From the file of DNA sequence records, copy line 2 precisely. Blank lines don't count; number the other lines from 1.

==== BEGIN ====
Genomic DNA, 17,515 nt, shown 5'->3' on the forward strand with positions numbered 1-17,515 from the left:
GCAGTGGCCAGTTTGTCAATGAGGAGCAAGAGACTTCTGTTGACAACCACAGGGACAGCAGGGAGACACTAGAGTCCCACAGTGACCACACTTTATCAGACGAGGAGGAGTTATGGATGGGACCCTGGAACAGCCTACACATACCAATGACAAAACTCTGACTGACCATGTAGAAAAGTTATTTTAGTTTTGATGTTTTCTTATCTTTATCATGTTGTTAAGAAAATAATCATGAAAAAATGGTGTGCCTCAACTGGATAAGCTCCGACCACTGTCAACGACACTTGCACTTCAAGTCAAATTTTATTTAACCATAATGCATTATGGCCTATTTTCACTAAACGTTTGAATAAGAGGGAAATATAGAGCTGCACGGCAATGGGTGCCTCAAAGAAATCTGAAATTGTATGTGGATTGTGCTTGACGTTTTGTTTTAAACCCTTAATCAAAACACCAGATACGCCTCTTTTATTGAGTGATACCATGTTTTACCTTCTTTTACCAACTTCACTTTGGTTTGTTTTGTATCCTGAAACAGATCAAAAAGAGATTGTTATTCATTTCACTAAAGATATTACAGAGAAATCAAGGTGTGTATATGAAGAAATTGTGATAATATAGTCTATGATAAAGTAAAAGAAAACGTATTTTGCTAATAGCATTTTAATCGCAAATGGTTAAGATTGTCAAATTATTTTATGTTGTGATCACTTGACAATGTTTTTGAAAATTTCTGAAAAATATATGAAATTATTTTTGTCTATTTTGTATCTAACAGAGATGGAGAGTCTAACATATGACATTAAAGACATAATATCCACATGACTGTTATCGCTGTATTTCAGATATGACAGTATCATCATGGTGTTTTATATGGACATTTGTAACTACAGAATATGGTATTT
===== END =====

GCAGTGGCCAGTTTGTCAATGAGGAGCAAGAGACTTCTGTTGACAACCACAGGGACAGCAGGGAGACACTAGAGTCCCACAGTGACCACACTTTATCAGACGAGGAGGAGTTATGGATGGGACCCTGGAACAGCCTACACATACCAATGACAAAACTCTGACTGACCATGTAGAAAAGTTATTTTAGTTTTGATGTTTTCTTATCTTTATCATGTTGTTAAGAAAATAATCATGAAAAAATGGTGTGCCTCAACTGGATAAGCTCCGACCACTGTCAACGACACTTGCACTTCAAGTCAAATTTTATTTAACCATAATGCATTATGGCCTATTTTCACTAAACGTTTGAATAAGAGGGAAATATAGAGCTGCACGGCAATGGGTGCCTCAAAGAAATCTGAAATTGTATGTGGATTGTGCTTGACGTTTTGTTTTAAACCCTTAATCAAAACACCAGATACGCCTCTTTTATTGAGTGATACCATGTTTTACCTTCTTTTACCAACTTCACTTTGGTTTGTTTTGTATCCTGAAACAGATCAAAAAGAGATTGTTATTCATTTCACTAAAGATATTACAGAGAAATCAAGGTGTGTATATGAAGAAATTGTGATAATATAGTCTATGATAAAGTAAAAGAAAACGTATTTTGCTAATAGCATTTTAATCGCAAATGGTTAAGATTGTCAAATTATTTTATGTTGTGATCACTTGACAATGTTTTTGAAAATTTCTGAAAAATATATGAAATTATTTTTGTCTATTTTGTATCTAACAGAGATGGAGAGTCTAACATATGACATTAAAGACATAATATCCACATGACTGTTATCGCTGTATTTCAGATATGACAGTATCATCATGGTGTTTTATATGGACATTTGTAACTACAGAATATGGTATTT